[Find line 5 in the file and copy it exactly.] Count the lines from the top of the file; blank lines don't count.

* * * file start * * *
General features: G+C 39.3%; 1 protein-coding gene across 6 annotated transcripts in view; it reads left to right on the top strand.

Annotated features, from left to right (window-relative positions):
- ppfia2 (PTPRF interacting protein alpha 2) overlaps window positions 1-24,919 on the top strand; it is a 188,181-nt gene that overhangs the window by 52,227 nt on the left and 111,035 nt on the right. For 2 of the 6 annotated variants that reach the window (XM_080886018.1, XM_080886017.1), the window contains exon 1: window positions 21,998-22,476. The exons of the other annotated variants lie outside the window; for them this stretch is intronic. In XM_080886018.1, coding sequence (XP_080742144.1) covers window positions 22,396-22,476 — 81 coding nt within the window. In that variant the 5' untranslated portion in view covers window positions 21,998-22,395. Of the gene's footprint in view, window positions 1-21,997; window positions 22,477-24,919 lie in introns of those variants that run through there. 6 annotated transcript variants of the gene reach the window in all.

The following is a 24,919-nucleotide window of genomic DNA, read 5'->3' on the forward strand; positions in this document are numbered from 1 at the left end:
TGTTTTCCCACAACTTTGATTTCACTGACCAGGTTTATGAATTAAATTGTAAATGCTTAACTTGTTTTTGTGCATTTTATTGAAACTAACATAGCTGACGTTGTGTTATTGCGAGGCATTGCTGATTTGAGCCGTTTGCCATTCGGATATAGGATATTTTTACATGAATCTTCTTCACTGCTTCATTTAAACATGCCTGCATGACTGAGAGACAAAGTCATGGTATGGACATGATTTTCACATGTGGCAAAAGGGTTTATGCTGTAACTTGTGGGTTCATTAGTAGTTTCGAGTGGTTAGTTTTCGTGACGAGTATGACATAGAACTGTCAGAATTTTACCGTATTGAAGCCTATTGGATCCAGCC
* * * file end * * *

TGTTTTCCCACAACTTTGATTTCACTGACCAGGTTTATGAATTAAATTGTAAATGCTTAACTTGTTTTTGTGCATTTTATTGAAACTAACATAGCTGACGTTGTGTTATTGCGAGGCATTGCTGATTTGAGCCGTTTGCCATTCGGATATAGGATATTTTTACATGAATCTTCTTCACTGCTTCATTTAAACATGCCTGCATGACTGAGAGACAAAGTCATGGTATGGACATGATTTTCACATGTGGCAAAAGGGTTTATGCTGTAACTTGTGGGTTCATTAGTAGTTTCGAGTGGTTAGTTTTCGTGACGAGTATGACATAGAACTGTCAGAATTTTACCGTATTGAAGCCTATTGGATCCAGCC